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The men who swept aside my covenant,

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who did not uphold the words of the covenant which they cut

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before me, I will deliver

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them over to the same fate as the calf when they cut it in two and passed between its parts.


The men who overstepped the bounds of my covenant and thus rendered it invalid, the ones who did not even fulfill their own pledges when they made a covenant among themselves in my presence, I will deliver those people over to the consequences of having cut a calf in half from head to tail and walked between the two halves in a self-damning pledge of their very lives.



God is accusing them of two wrongs, one is that they did not follow the stipulations of His covenant with the people of Israel, and secondly, they did not follow their own covenant which they made with each other saying “we are committed to following God’s covenant.” The second one was intended to hold them fast in their resolve and hold them accountable to one another. But, since their hearts were not right with God, they did not do what they had pledged they would do.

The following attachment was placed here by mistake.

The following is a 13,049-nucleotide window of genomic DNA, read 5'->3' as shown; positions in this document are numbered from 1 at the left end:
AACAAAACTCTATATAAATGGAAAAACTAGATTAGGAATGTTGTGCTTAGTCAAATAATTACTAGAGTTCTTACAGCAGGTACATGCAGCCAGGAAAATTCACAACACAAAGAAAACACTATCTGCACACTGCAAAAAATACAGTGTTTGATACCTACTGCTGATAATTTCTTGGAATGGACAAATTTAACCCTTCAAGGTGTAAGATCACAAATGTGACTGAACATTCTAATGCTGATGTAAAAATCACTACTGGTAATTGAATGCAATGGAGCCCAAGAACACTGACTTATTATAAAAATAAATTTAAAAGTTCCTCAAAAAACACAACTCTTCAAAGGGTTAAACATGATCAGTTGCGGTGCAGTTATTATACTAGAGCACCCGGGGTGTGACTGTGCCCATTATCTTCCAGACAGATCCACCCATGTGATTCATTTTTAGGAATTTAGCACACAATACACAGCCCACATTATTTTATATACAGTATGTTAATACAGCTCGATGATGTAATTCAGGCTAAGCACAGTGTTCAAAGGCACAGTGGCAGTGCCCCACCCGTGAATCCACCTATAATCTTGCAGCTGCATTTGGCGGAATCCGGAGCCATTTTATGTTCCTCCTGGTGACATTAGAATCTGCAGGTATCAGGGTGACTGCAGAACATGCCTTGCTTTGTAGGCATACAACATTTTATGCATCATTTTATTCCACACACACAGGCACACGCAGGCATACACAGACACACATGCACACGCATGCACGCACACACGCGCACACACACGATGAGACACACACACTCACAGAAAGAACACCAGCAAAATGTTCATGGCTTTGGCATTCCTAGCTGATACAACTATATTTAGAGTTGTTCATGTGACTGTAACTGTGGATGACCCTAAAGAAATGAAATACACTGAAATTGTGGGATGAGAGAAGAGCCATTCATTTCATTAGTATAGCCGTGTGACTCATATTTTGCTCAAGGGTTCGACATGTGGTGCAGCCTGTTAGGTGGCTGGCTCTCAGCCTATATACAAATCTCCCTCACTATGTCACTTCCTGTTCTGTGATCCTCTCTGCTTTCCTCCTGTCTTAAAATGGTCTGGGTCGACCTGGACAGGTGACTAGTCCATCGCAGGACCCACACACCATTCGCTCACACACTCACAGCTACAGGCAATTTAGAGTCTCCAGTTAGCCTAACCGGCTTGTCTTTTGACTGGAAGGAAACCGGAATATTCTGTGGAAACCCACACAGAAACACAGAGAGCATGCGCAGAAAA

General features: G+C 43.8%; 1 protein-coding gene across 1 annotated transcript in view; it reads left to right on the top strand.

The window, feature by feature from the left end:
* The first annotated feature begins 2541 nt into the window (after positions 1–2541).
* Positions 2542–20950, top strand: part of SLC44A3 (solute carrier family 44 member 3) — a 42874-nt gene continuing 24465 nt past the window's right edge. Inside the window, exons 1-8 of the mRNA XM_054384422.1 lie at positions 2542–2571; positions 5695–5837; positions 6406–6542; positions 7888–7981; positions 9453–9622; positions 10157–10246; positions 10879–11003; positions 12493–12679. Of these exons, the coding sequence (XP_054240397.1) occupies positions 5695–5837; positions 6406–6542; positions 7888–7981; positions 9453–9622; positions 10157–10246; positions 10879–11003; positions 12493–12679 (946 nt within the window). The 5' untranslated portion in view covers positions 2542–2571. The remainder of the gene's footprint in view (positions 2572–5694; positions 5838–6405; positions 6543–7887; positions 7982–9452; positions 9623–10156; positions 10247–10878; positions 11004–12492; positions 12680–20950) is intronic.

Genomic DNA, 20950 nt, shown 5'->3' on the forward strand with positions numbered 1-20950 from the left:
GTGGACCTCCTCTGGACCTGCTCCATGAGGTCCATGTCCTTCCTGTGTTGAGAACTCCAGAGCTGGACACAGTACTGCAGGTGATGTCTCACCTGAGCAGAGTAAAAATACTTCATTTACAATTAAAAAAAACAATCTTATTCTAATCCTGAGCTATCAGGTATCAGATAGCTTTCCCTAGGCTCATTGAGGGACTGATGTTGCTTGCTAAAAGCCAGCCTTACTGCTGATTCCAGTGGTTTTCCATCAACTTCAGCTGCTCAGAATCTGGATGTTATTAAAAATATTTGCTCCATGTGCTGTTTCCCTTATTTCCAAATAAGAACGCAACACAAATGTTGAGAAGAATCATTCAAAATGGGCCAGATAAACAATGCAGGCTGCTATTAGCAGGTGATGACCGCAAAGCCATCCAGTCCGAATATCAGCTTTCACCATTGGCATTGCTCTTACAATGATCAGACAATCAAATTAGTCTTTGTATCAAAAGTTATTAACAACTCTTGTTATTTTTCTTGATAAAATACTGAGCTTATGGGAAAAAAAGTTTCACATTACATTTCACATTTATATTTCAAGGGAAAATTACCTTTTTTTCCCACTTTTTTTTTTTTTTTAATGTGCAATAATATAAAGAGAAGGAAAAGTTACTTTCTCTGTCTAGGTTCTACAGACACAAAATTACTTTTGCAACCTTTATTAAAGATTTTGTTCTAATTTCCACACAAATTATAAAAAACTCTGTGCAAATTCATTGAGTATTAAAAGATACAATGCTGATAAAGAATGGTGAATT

The cutting of the animals from head to tail was such a common part of a covenant ritual that they referred to establishing a covenant as “cutting a covenant.”


The word I have rendered as “deliver over to” is basically one of their words for “give” but it is used with great latitude, meaning that it had a wide range of uses. As is often the case in Hebrew, something is missing here, and context must be used to fill in the blank. In this context it can mean one of two things, which in reality end up being the same thing arrived at from two different angles. It can mean 1) I will give you up/deliver you over to the consequences of violating this covenant, the consequences being that you will be cut in half like the calf used to establish that covenant. The cutting of the animals in the formation of a covenant were intended to proclaim, “If I do not follow the conditions of this covenant, you can do to me what we have done to these animals – cut me in half from head to “tail.” 2) I will give you up/deliver you over to the same fate as the calf which you cut in half. You can see that, as far as the meaning of the words and the structure of the sentence, there are two option, but they both end up with the same result. It is just a matter of which way to say it; one way is shorter, the other takes more words. Most modern English translations opt for wording that follows the shorter option. I have used the shorter option in the translation column on the left, and the longer option in the paraphrase column on the right.